|The first excerpt represents the past or something you must release, and is drawn from A Tramp Abroad by Mark Twain:
about its ruined towers, or visit its interior shows--the
great Heidelberg Tun, for instance. Everybody has heard
of the great Heidelberg Tun, and most people have seen it,
no doubt. It is a wine-cask as big as a cottage, and some
traditions say it holds eighteen thousand bottles, and other
traditions say it holds eighteen hundred million barrels.
I think it likely that one of these statements is
a mistake, and the other is a lie. However, the mere
matter of capacity is a thing of no sort of consequence,
since the cask is empty, and indeed has always been empty,
history says. An empty cask the size of a cathedral could
|The second excerpt represents the present or the deciding factor of the moment, and is drawn from A Daughter of Eve by Honore de Balzac:
who had attempted to make himself their master. None of them, however,
would have said a word to Florine; on the contrary, they praised Raoul
"Nathan," they said, "has the shoulders of an Atlas; he'll pull
himself through; all will come right."
"There were two new subscribers yesterday," said Blondet, gravely.
"Raoul will certainly be elected deputy. As soon as the budget is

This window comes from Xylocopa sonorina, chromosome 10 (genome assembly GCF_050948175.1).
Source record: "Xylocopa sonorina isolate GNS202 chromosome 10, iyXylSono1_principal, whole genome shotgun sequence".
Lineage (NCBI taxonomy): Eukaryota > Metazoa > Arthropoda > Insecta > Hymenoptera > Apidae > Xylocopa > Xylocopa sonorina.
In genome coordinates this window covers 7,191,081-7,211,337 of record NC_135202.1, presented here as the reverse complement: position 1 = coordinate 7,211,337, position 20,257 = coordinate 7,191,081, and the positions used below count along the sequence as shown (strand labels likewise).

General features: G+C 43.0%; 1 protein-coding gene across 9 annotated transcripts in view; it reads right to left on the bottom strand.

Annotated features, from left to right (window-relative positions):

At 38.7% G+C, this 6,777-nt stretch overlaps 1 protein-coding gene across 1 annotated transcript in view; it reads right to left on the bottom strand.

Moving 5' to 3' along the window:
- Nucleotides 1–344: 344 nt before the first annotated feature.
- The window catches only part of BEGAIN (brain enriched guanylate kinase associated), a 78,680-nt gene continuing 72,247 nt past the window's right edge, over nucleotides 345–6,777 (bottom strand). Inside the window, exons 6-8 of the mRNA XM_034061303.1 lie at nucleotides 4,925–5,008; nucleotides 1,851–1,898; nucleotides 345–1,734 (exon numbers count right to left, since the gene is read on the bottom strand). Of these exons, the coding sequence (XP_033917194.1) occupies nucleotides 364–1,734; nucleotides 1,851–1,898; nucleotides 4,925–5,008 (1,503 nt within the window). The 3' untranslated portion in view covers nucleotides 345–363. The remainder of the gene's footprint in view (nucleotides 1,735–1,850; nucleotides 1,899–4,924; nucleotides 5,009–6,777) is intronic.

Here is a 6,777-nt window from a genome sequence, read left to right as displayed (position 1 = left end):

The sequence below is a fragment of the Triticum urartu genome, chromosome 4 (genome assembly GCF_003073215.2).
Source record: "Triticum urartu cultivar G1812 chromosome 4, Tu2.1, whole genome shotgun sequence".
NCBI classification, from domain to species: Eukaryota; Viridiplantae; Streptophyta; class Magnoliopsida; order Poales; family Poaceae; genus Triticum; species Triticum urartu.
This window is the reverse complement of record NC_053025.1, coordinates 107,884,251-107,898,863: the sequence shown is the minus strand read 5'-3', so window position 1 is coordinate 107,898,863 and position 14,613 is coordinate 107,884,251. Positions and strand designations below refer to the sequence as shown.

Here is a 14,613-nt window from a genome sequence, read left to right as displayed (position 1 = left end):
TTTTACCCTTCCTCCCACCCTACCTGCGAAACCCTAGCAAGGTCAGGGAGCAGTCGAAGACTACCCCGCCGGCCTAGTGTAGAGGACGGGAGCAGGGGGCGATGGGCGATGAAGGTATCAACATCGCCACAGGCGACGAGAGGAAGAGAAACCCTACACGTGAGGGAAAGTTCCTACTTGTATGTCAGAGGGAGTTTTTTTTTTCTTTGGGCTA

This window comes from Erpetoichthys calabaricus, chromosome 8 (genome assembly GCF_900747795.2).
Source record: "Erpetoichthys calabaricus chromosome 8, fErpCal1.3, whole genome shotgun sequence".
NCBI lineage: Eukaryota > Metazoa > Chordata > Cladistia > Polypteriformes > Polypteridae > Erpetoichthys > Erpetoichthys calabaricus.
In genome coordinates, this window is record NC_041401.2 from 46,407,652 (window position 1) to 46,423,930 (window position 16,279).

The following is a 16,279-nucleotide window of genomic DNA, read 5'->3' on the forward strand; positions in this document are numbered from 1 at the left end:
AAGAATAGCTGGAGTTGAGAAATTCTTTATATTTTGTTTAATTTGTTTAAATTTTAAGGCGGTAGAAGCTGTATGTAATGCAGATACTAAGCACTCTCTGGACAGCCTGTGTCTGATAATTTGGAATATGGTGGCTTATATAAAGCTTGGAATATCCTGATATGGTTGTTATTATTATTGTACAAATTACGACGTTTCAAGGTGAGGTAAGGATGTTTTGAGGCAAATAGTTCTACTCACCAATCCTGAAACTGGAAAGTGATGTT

voted the dissolution is sure to take place."
But Nathan, sued, could no longer obtain even usury; Florine, with all
her personal property attached, could count on nothing but inspiring a
passion in some fool who might not appear at the right moment.
|The third excerpt represents the future or something you must embrace, and is drawn from The Lone Star Ranger by Zane Grey:
was none; but he remembered the shapes, the points, the notches
of rock above. Before he reached the ruins of splintered
ramparts and jumbles of broken walls the moon topped the
eastern slope of the mountain, and the mystifying blackness he
had dreaded changed to magic silver light. It seemed as light
as day, only soft, mellow, and the air held a transparent
sheen. He ran up the bare ridges and down the smooth slopes,
and, like a goat, jumped from rock to rock. In this light he
knew his way and lost no time looking for a trail. He crossed
the divide and then had all downhill before him. Swiftly he
descended, almost always sure of his memory of the landmarks.
The Lone Star Ranger